Many years ago, I had a close friend who worked with Sigyn, wife of Loki and goddess of loyalty, compassion, and steadfastness. This level of exposure softened me to her story, since she is mentioned sparingly in the Eddas and Sagas, usually only known to those who are familiar with the tale of Loki's comeuppance after flyting the gods.
In the Lokasenna, Loki proceeds to sling barbed commentary at the Asgardians in turn for various character flaws they each posses, which wreaks of Christian influence and a way to impart Christian ethics on a pagan culture. Nevertheless, at the end of the tale, the gods have turned one of his sons with Sigyn, Vali, into a wolf who kills his brother, Narvi. The gods use Narvi's entrails to bind Loki to a rock in Helheim beneath a serpent dripping venom on him. It is here he will remain until Ragnarok, suffering the punishment for his scathing commentary. Sigyn, his beloved, holds a bowl over his face to prevent the venom from touching him. The only drops that fall upon his flesh are those that fall in the moments it takes for her to empty the bowl and begin her labor of love anew in an endless cycle.
Sigyn has been showing up for me for months, first in my studies, then in my internet searches for devotional works published by devotees of the gods. I have purchased a couple of books, but it wasn't until I "randomly" downloaded an audio copy of Lea Svendsen's work, Loki and Sigyn, that I fell headlong into a new relationship with Sigyn and Loki (a relationship with Sigyn comes with a side order of Loki whether you want one or not!). About halfway through the book, I tried to describe what I was learning to my husband, and I found myself in tears, in awe and inspired by the character and presence of Sigyn. After that, I knew I needed to connect more deeply with her. In their work, Svendsen describes a ritual for connecting with Sigyn in which the celebrant enters ritual space and holds Sigyn's bowl for a spell to allow her a reprieve from her labor of love. Today, I performed this ritual, and it is nothing short of powerful.
I began with a short working described by Dagulf Loptson in his work, Loki: Trickster and Transformer, where the celebrant carves a bindrune into a candle. After making offerings, I lit the candle and sat in meditation while chanting, "I light the flame of Loki, both without me and within me." From there, I segued into Svendsen's ritual in which the celebrant calls to Sigyn and asks her to relinquish her bowl that we may hold it while she rests. I lit a charcoal and made offerings of mistletoe, wormwood, mugwort, and amber resin. While these burned before me, I poured a draught of wine into the bowl and held it aloft. I imagined the drops of poison collecting there, weighing the bowl down with time as it became heavier and heavier. After a while, Sigyn returned to smooth Loki's hair and offer comfort to her beloved. Before long, she took up her place holding the bowl to capture the drops that threaten her heart and held her vigil beside him in strength and love.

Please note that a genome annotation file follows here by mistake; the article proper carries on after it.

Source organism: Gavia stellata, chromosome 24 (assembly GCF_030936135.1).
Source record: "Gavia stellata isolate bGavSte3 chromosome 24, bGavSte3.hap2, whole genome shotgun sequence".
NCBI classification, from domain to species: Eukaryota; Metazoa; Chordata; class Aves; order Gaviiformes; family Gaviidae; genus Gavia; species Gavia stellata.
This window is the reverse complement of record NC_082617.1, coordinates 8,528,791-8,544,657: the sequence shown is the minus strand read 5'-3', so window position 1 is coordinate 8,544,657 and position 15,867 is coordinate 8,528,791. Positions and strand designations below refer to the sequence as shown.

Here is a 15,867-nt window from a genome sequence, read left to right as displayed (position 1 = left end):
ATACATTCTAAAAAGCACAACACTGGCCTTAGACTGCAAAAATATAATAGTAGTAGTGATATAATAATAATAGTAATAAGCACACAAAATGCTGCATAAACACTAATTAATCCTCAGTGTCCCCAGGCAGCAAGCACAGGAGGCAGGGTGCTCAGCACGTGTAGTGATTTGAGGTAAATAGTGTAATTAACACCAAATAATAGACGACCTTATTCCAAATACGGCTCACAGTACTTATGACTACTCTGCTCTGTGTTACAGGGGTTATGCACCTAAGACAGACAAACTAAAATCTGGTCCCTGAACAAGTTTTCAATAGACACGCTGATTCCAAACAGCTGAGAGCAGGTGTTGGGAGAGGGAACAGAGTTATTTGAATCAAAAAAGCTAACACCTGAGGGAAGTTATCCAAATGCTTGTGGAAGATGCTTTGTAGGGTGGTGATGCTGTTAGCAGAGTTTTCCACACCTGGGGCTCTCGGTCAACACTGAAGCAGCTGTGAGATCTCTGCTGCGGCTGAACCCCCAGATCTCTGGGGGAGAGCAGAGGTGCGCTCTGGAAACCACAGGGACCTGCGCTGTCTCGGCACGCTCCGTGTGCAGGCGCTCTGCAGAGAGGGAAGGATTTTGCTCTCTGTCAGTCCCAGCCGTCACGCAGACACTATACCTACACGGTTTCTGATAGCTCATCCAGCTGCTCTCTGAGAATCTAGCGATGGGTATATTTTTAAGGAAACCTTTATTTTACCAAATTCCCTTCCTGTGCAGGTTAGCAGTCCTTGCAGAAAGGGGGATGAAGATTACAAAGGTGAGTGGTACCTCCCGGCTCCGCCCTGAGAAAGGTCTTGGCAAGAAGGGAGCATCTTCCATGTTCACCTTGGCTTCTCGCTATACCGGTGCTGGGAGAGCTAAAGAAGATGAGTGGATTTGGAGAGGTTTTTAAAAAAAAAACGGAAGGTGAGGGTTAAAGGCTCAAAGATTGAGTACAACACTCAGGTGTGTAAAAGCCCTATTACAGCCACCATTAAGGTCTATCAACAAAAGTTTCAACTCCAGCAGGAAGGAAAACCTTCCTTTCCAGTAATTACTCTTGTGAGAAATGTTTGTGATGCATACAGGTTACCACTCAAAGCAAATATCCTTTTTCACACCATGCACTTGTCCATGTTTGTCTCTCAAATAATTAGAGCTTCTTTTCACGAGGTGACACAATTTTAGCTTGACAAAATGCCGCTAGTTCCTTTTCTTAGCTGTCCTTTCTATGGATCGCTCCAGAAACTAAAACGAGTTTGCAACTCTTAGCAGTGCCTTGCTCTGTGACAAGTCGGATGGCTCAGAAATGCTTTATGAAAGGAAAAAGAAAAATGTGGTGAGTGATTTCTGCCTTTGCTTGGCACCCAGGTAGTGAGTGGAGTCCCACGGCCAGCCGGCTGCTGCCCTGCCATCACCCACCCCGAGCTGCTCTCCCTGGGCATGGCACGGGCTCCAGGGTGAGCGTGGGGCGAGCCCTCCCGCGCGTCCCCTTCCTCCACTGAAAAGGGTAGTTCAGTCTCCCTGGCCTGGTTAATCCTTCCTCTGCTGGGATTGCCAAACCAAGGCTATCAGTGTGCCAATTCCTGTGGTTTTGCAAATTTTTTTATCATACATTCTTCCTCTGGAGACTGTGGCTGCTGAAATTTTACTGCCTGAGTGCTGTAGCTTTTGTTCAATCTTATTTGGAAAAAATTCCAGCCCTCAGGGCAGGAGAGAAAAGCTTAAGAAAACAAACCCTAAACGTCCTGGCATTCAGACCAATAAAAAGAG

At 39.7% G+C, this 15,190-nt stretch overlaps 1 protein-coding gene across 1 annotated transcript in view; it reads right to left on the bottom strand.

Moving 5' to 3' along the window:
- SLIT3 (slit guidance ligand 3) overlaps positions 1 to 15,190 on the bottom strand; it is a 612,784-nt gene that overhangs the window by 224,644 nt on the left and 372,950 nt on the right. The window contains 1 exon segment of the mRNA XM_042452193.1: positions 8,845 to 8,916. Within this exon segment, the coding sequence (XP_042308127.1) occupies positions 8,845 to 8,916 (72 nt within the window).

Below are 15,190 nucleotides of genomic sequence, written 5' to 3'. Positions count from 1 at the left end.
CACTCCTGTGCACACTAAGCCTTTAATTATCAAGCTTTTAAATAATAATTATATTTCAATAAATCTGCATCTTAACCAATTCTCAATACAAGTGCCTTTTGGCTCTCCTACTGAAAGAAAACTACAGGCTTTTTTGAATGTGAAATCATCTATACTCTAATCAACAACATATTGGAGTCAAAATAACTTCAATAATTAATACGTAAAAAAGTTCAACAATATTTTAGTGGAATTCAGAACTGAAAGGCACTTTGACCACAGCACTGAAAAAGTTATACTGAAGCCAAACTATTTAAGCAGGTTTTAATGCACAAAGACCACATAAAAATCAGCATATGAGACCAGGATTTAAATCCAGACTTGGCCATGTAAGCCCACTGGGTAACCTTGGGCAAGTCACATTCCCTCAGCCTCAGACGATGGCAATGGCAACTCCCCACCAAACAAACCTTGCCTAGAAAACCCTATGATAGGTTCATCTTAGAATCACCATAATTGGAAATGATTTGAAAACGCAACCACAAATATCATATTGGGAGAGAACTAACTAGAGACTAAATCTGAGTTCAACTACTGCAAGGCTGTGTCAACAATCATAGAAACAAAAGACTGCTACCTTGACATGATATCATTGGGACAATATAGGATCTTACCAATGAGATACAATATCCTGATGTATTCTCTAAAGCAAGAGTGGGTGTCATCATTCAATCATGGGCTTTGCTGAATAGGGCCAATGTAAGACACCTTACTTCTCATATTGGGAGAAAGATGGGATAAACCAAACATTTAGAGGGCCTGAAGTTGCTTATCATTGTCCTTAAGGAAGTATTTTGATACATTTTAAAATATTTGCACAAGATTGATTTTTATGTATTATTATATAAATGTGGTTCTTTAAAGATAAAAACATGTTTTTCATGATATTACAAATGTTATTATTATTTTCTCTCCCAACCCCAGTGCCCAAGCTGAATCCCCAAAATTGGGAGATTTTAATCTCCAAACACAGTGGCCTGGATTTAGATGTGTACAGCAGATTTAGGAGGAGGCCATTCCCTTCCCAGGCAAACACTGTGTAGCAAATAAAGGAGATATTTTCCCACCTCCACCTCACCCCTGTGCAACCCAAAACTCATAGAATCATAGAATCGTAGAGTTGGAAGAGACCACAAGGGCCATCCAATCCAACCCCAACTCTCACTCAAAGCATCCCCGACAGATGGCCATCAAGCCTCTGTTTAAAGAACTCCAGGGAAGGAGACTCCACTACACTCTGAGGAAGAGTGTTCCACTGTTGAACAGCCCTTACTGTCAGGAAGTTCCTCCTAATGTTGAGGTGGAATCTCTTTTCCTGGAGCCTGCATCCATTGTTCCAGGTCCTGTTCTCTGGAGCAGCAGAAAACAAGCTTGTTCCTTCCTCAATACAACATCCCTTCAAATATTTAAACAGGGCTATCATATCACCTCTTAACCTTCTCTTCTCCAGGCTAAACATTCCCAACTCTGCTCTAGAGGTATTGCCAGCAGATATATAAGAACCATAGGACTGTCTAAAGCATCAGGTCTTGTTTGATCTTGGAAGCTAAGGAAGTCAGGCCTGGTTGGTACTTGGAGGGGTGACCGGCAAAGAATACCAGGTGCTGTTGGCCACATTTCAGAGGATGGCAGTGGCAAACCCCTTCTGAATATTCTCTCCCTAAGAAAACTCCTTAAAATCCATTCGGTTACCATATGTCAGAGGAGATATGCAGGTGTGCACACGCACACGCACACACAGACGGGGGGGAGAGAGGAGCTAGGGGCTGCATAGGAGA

Holding a bowl of liquid, no matter how small, is difficult over time. The muscles in my shoulders and arms began to ache with the effort, and I became aware of how strong Sigyn must be to hold the bowl with such care and attentiveness, day in and day out, to protect her partner from the pain and agony of the venom. She is unwavering, never complaining, full of compassion, and full of love for her beloved. I am humbled by her efforts.
I pulled a rune after this work and received Jera, harvest and cycles, which said to me "keep doing the work." So I have dedicated myself to holding the bowl. We shall see what becomes of this practice in love, compassion, and loyalty with a bonus lesson in not giving one ounce of care to what others think about it--a fine omen to begin building a deeper relationship with deities that are often viewed as controversial.
I fear I have planned these next few writings out of order, but I am grateful to you for joining me in this journey. There is so much spinning in my mind I haven't coalesced into words! I offer these tidbits to help provide a bit of context for why in all the realms I have seemingly dove head-first into a pool of chaos: She is a goddess of all I described above and more, and her role as the Sacrificer begs to be explored in more depth and breadth (bet that got your attention!). According to Loptson and Svendsen, there is evidence that Loki may have once been a fire deity, a shadow of what we may envision when we consider Agni in the Vedic pantheon, and Sigyn is reverently holding the offerings aloft in her bowl to be poured into the fire. It is the Christianization of the northern myths and the idea that there MUST be an evil figure in their dualistic worldview that has led to Loki being the cognate of their Satan and all that comes with it. I am definitely intrigued by this idea and will be researching.
For now, I leave you with a short prayer:
Lady Sigyn, she of the staying power, lady of loyalty and compassion,
We call to you this day.
Teach us the way of love, so deep it moves us to action.
Teach us the way of loyalty, so strong it bolsters our resolve.
Teach us the way of compassion,
So powerful that our labors do not become tainted with bitterness.
Lady Sigyn, Incantation-fetter, North Star and Loki's Joy, we honor you.